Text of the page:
For two-class classification LDA (M = 57.6%, SD = 0.48%; leave-one-subject-out CV = 59%) and logistic regression (M = 58%, SD = 0%; leave-one-subject-out CV = 58%) again show the worst performance. Also, the k nearest neighbor performance does not differ much between complexity and mobility (M = 73.0%, SD = 0.63%; leave-one-subject-out CV = 67%). Compared to Hjorth mobility, a strongly improved performance is again found for the support vector machine (M = 90.6%, SD = 0.49%; leave-one-subject-out CV = 86%), which now converges. The random forest model (M = 91.6%, SD = 0.49%; leave-one-subject-out CV = 86%) shows no improvement for complexity compared to mobility and is now on par with the support vector machine algorithm.
The random forest model led to the best decoding accuracies in both decoding approaches (2-class and 3-class), for both mobility and complexity as well as across all τ-coefficients. Using a random forest model, it can be calculated which channels contributed most to category predictions. Figure 7A illustrates the channels with the greatest effects for Hjorth mobility and for Hjorth complexity in the 3-class classification approach and Figure 7B in the 2-class classification approach. Feature importance is depicted for both 3-class and 2-class classification mobility and complexity with τ equal to 1,200 msec. The mean and standard deviation of the impurity decrease within each tree are used to determine the feature importance (Altmann et al., 2010). The advantage of such permutation-based feature importance is that it is not biased toward features with a high cardinality, i.e., many unique values, and is suitable to be computed on a left-out test set.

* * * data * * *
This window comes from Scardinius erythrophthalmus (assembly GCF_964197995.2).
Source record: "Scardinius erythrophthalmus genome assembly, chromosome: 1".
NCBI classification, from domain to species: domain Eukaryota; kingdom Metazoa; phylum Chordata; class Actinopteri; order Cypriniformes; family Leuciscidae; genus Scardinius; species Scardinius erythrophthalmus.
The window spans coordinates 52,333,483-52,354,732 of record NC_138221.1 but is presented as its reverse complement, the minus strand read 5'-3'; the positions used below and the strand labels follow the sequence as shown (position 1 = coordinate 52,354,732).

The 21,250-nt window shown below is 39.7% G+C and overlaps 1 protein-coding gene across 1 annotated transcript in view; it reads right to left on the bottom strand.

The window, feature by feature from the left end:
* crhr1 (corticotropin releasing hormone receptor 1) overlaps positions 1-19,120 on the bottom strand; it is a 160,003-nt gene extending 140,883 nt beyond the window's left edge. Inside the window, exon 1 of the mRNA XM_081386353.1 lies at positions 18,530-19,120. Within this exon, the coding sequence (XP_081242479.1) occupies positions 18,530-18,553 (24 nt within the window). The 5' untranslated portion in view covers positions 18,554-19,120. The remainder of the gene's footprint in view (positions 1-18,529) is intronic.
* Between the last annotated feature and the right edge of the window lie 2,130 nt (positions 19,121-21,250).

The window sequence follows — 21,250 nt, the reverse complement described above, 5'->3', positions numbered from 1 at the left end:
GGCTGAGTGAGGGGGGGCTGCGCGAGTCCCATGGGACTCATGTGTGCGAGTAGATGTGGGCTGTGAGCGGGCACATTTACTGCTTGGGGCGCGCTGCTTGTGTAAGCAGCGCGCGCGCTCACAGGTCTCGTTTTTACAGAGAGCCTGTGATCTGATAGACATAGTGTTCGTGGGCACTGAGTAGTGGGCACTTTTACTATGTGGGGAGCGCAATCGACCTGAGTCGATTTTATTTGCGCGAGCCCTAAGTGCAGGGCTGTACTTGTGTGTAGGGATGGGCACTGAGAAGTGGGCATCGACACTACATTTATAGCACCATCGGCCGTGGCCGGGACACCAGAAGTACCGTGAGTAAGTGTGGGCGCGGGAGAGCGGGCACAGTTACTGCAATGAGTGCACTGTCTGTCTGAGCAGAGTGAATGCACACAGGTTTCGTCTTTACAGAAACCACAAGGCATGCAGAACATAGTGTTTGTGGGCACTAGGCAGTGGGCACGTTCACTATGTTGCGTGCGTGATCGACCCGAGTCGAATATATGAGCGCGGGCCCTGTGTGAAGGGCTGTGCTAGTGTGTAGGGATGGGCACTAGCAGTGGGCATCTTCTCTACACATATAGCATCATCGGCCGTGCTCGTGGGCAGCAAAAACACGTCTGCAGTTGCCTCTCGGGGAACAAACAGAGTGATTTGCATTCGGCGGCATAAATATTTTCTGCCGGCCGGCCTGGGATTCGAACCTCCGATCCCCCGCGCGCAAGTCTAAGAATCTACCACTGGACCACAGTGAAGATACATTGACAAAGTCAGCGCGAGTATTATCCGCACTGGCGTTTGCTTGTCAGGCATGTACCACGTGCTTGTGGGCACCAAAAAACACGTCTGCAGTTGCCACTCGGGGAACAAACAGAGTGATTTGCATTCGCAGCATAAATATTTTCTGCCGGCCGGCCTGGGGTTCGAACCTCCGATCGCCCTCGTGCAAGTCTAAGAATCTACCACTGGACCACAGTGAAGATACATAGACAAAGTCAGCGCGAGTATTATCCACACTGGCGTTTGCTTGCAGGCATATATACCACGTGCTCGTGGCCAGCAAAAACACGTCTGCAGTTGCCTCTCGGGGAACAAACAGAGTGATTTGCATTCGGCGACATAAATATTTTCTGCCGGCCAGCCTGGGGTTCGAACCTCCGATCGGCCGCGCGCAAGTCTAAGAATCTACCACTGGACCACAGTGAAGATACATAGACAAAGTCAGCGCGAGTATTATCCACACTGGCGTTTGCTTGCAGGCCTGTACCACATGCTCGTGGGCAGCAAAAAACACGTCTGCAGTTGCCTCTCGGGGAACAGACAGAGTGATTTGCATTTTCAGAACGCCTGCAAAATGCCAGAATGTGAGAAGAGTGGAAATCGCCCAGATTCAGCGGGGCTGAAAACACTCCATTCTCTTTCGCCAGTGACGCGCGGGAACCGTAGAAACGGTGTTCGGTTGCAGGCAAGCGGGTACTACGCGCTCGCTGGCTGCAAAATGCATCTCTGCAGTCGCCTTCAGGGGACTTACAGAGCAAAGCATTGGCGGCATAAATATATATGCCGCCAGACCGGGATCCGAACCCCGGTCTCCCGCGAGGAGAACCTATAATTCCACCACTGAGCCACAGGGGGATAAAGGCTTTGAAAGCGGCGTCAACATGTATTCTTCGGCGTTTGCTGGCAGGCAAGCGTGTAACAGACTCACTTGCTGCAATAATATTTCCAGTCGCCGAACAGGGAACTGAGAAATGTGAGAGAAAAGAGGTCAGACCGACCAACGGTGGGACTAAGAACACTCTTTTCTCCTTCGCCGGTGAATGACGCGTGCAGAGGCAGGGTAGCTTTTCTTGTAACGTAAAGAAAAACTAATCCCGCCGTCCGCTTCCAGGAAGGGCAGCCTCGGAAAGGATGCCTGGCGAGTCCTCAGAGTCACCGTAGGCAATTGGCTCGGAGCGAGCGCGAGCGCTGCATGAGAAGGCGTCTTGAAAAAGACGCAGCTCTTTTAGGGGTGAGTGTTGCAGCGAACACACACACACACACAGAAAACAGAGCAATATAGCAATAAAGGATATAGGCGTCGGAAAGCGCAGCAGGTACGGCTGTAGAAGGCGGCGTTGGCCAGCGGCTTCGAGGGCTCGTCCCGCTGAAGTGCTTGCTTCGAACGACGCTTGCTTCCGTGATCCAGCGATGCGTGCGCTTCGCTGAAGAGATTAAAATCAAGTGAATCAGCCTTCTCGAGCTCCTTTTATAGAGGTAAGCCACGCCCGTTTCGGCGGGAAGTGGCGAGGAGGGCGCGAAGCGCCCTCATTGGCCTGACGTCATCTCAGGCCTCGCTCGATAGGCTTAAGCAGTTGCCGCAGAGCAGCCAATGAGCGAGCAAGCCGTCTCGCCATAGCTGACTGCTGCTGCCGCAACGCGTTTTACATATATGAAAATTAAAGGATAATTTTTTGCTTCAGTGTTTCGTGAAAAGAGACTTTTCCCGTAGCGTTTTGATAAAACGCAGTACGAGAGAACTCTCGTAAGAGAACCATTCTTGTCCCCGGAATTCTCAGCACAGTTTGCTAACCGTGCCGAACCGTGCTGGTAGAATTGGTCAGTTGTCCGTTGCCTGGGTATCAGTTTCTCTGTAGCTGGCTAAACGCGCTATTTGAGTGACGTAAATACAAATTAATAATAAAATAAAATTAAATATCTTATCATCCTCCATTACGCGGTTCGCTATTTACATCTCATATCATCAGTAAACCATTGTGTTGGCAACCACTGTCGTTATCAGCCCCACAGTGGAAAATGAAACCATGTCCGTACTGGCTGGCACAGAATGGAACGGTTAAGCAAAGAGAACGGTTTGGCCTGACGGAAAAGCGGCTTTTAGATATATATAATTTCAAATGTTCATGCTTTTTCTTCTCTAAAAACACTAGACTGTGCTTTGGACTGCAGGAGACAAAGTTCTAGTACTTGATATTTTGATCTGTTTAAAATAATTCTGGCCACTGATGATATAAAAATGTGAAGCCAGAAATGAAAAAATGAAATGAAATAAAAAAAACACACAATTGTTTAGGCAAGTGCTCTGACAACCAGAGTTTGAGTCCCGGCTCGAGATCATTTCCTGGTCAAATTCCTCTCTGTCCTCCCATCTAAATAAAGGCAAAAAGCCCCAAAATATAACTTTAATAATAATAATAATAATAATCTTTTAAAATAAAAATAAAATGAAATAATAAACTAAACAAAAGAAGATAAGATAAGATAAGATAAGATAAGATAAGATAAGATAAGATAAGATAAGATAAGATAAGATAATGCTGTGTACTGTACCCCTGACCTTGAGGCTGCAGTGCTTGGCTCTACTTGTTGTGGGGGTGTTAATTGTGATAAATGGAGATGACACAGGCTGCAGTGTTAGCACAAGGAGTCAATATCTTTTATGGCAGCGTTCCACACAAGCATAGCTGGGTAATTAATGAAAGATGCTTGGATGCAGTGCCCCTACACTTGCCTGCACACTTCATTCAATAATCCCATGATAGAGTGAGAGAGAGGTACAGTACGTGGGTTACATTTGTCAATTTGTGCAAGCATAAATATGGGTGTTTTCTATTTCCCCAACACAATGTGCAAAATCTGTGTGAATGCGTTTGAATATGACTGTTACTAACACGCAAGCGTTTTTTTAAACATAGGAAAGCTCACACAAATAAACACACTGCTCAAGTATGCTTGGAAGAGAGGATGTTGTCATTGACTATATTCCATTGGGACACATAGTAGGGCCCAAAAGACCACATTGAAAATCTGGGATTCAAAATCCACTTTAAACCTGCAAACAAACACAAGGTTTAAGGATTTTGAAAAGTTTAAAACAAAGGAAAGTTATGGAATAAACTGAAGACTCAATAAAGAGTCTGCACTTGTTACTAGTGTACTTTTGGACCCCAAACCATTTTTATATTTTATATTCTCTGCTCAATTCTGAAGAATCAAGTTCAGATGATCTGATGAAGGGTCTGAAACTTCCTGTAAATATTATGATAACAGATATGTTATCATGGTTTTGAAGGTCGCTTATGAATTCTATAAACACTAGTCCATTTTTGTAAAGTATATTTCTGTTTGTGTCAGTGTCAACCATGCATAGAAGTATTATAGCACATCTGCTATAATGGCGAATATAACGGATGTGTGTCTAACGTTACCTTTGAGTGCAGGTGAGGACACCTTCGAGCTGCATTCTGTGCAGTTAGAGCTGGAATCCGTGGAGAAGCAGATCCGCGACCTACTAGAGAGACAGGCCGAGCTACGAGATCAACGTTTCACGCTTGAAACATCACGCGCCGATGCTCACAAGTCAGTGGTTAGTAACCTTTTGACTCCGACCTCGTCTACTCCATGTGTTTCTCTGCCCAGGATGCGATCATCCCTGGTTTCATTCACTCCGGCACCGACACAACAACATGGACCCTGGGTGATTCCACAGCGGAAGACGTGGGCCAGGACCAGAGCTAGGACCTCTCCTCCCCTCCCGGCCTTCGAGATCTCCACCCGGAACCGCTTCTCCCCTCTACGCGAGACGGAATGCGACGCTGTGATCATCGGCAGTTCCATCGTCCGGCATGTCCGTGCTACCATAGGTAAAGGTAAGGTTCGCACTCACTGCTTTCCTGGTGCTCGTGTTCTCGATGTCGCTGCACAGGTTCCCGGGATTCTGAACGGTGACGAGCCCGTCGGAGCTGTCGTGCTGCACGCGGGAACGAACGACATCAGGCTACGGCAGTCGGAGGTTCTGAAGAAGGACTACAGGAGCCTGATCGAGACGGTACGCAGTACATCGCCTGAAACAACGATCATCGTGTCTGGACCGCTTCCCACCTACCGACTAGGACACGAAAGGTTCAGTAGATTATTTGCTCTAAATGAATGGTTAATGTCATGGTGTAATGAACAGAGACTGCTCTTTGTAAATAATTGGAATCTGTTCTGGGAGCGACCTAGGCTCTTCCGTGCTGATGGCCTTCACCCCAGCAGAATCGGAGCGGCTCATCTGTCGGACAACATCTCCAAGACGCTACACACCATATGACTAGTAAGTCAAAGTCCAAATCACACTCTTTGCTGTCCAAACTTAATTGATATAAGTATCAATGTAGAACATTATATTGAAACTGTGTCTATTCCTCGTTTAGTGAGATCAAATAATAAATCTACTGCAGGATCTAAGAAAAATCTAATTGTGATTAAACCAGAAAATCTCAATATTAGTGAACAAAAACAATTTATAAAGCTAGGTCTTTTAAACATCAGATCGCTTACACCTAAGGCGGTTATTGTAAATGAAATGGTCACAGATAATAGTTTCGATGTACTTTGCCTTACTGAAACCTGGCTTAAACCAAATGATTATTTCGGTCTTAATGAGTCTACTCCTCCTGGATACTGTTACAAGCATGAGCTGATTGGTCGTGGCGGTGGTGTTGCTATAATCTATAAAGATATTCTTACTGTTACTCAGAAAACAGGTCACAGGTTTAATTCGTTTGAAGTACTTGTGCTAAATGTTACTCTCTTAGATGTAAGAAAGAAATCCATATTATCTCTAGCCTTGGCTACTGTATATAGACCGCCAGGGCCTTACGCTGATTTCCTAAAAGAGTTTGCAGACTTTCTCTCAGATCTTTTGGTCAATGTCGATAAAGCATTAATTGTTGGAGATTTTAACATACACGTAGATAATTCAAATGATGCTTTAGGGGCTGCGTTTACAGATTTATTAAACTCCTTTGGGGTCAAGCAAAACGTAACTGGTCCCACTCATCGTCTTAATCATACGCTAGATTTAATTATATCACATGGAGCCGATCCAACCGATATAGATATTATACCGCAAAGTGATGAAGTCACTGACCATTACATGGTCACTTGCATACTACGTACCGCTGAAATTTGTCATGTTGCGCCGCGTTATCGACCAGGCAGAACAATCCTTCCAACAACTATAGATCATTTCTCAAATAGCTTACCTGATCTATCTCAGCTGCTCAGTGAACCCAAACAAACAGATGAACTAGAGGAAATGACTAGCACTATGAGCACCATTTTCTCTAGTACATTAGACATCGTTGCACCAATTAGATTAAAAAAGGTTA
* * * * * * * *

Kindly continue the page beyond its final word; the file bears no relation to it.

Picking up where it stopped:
Figure 7. Random forest channel importance based on Hjorth mobility and complexity Note. Channel importance calculated via mean impurity decrease in the random forest model for (A) 3-class classification and (B) 2-class classification with τ = 1,200 msec.
Comparison to time-frequency-based prediction